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Education Reporter

How to Spell Achievement: H-O-M-E-S-C-H-O-O-L
WASHINGTON, DC - The top three finishers in the 73rd annual Scripps Howard National Spelling Bee held May 31- June 1 are educated at home. Twelve-year-old George Thampy of Maryland Heights, Missouri, captured the first-place trophy by correctly spelling "demarche," meaning "a line of action, move or countermove, or maneuver." Twenty-seven of 248 competitors (nearly 11%) were homeschooled, setting a record for this year's event.

The nation's top speller credited God with his victory. In an interview with the St. Louis Post-Dispatch (6-2-00), he admitted struggling with an earlier word, "emmetropia," the condition of normal refraction of light in the eye, and asked God for inspiration.

George is one of seven children of biochemist and physician Dr. K. George Thampy and his wife Bina, both of whom immigrated to the United States from India. The Thampys are homeschooling all their children, stressing basic skills, hard work, good study habits, and respect for authority. Dr. Thampy told the Post-Dispatch that his son "obeys his parents" and "honors God. At the same time, he is a typical boy."

George received $10,000 for his achievement, which he says will go to his parents. A week earlier, on May 24, he finished second in the National Geography Bee, which netted him a $15,000 college scholarship. Last year, he finished 3rd in the spelling bee, and came in 4th in 1998, the first year he competed.

The 2nd - and 3rd -place finishers in the spelling contest are also homeschooled. Sean Conley, 12, of Newark, California, earned the $5,000 second prize. Fourteen-year-old Alison Miller, from Niskayuna, New York, won $3,000 for her 3rd-place finish. Sean stumbled on the word "apotropaic," which means safeguarding against evil, and Alison missed "venire" - a list of potential jurors.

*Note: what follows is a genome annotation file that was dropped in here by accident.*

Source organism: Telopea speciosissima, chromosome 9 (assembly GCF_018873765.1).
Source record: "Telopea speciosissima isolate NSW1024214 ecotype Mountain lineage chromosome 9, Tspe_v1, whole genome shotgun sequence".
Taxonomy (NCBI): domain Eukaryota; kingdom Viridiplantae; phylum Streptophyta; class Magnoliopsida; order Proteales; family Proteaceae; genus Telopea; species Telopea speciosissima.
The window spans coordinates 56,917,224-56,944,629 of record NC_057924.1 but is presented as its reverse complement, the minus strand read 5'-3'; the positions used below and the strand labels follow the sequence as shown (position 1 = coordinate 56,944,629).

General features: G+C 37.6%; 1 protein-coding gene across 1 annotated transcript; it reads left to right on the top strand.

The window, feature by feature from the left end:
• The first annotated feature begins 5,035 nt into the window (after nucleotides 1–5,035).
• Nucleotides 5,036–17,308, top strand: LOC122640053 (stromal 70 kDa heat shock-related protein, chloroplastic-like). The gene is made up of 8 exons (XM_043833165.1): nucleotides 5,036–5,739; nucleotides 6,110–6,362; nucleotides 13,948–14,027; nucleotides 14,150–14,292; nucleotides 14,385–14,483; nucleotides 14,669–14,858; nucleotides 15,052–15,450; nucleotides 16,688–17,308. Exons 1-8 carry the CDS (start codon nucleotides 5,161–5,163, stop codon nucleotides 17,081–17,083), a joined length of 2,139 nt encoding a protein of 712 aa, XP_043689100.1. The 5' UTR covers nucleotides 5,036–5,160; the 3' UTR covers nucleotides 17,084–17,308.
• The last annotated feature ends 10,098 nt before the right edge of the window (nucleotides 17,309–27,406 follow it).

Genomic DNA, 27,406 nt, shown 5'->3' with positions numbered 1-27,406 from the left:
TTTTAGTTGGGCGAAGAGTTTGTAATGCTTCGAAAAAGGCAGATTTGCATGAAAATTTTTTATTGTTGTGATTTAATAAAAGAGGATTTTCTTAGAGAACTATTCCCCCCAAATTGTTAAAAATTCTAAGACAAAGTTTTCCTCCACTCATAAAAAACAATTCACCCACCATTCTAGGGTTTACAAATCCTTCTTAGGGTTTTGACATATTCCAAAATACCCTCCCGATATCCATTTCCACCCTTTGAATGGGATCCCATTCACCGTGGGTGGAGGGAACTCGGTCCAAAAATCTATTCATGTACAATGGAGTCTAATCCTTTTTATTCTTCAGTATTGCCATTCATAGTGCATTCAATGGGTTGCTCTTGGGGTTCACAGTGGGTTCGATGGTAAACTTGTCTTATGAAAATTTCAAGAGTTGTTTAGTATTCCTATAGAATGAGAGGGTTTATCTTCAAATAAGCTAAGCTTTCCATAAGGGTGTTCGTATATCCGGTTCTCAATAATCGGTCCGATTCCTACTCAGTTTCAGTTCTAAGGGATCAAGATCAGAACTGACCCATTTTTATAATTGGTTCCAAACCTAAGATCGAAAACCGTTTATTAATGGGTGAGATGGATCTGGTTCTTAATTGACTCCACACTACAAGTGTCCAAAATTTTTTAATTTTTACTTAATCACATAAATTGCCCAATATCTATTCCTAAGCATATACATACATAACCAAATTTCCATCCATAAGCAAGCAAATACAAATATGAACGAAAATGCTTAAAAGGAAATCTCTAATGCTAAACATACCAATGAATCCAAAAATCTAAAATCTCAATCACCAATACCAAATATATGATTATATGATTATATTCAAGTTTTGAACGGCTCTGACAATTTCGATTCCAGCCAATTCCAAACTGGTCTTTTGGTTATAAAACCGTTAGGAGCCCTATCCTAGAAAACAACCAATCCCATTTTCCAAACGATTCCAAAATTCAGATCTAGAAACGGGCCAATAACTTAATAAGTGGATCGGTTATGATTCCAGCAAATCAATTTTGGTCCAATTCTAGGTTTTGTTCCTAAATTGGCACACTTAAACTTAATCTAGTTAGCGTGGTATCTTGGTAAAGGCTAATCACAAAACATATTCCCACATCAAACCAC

Home School Legal Defense Association President Michael Farris says the reason homeschooled youth tend to be disproportionately represented in national contests that test academic skills is simple. "Homeschool parents emphasize traditional learning rather than feel-good, self-esteem methods that leave children puffed up but devoid of the knowledge they need to sustain themselves in real life," he told the Washington Times (5-31-00).

Former Family Research Council chief Gary Bauer agrees. "Government bureaucrats at the state and federal levels always want more regulation of home schools and there is still a widespread perception that these students lag behind their public school peers," Bauer says. "In fact, they usually test one to two years ahead of their grade level."

Nationally-syndicated columnist Cal Thomas in his June 7 column chided President Clinton for wanting homeschoolers to "prove they are learning on a regular basis" or be forced to attend government schools. "This is surprising," Thomas wrote, "given that homeschooled children consistently score higher on standardized tests than their government-school counterparts."

Thomas urged his readers to "contrast the pursuit of excellence and unique personal attention that are the norm among homeschoolers with what occurs in government schools, where the curriculum is often dumbed-down and non-academic subjects take time away from acquiring real knowledge and the endangered species known as wisdom."

Thomas also attacked the myth that homeschooled students lack socialization. "An ABC News reporter recently asked one [student] how he feels about that," Thomas wrote. "[The student] indicated he is happy to avoid school shootings and competition over clothes and cliques. Homeschooled children have plenty of time to socialize, but in a different environment."

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